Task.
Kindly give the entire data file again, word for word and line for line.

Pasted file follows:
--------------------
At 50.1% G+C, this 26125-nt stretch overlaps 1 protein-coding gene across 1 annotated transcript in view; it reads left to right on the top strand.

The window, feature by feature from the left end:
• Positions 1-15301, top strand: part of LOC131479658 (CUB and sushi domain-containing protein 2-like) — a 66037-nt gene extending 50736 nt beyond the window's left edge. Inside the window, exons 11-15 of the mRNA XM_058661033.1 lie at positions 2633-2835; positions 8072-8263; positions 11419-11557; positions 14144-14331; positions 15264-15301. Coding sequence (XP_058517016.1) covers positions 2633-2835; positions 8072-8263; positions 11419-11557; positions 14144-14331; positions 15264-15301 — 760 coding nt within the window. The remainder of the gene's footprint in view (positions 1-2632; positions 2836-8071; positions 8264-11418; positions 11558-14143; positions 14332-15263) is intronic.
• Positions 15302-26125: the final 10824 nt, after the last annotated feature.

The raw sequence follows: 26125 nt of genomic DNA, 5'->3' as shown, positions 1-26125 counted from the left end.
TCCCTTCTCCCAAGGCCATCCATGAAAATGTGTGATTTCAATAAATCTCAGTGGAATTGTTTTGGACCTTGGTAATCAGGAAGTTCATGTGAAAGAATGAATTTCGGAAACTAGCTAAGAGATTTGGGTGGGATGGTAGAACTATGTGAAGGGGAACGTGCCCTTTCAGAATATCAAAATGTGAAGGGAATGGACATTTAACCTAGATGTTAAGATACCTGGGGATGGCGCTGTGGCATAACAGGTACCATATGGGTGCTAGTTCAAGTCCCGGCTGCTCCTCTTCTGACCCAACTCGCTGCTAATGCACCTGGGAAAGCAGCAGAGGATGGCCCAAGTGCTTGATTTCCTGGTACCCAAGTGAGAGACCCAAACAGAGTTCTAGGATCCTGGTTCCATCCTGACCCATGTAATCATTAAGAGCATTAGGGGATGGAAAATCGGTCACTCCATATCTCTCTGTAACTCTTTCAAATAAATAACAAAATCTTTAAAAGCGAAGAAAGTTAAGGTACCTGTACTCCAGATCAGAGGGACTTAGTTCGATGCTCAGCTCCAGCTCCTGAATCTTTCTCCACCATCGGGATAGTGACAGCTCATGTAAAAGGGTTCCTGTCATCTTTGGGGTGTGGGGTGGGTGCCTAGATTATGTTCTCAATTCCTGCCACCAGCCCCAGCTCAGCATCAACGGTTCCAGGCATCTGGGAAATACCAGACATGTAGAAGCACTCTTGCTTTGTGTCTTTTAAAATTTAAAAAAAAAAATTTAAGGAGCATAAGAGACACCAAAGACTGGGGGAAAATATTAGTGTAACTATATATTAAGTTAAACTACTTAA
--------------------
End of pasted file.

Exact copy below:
At 50.1% G+C, this 26125-nt stretch overlaps 1 protein-coding gene across 1 annotated transcript in view; it reads left to right on the top strand.

The window, feature by feature from the left end:
• Positions 1-15301, top strand: part of LOC131479658 (CUB and sushi domain-containing protein 2-like) — a 66037-nt gene extending 50736 nt beyond the window's left edge. Inside the window, exons 11-15 of the mRNA XM_058661033.1 lie at positions 2633-2835; positions 8072-8263; positions 11419-11557; positions 14144-14331; positions 15264-15301. Coding sequence (XP_058517016.1) covers positions 2633-2835; positions 8072-8263; positions 11419-11557; positions 14144-14331; positions 15264-15301 — 760 coding nt within the window. The remainder of the gene's footprint in view (positions 1-2632; positions 2836-8071; positions 8264-11418; positions 11558-14143; positions 14332-15263) is intronic.
• Positions 15302-26125: the final 10824 nt, after the last annotated feature.

The raw sequence follows: 26125 nt of genomic DNA, 5'->3' as shown, positions 1-26125 counted from the left end.
TCCCTTCTCCCAAGGCCATCCATGAAAATGTGTGATTTCAATAAATCTCAGTGGAATTGTTTTGGACCTTGGTAATCAGGAAGTTCATGTGAAAGAATGAATTTCGGAAACTAGCTAAGAGATTTGGGTGGGATGGTAGAACTATGTGAAGGGGAACGTGCCCTTTCAGAATATCAAAATGTGAAGGGAATGGACATTTAACCTAGATGTTAAGATACCTGGGGATGGCGCTGTGGCATAACAGGTACCATATGGGTGCTAGTTCAAGTCCCGGCTGCTCCTCTTCTGACCCAACTCGCTGCTAATGCACCTGGGAAAGCAGCAGAGGATGGCCCAAGTGCTTGATTTCCTGGTACCCAAGTGAGAGACCCAAACAGAGTTCTAGGATCCTGGTTCCATCCTGACCCATGTAATCATTAAGAGCATTAGGGGATGGAAAATCGGTCACTCCATATCTCTCTGTAACTCTTTCAAATAAATAACAAAATCTTTAAAAGCGAAGAAAGTTAAGGTACCTGTACTCCAGATCAGAGGGACTTAGTTCGATGCTCAGCTCCAGCTCCTGAATCTTTCTCCACCATCGGGATAGTGACAGCTCATGTAAAAGGGTTCCTGTCATCTTTGGGGTGTGGGGTGGGTGCCTAGATTATGTTCTCAATTCCTGCCACCAGCCCCAGCTCAGCATCAACGGTTCCAGGCATCTGGGAAATACCAGACATGTAGAAGCACTCTTGCTTTGTGTCTTTTAAAATTTAAAAAAAAAAATTTAAGGAGCATAAGAGACACCAAAGACTGGGGGAAAATATTAGTGTAACTATATATTAAGTTAAACTACTTAA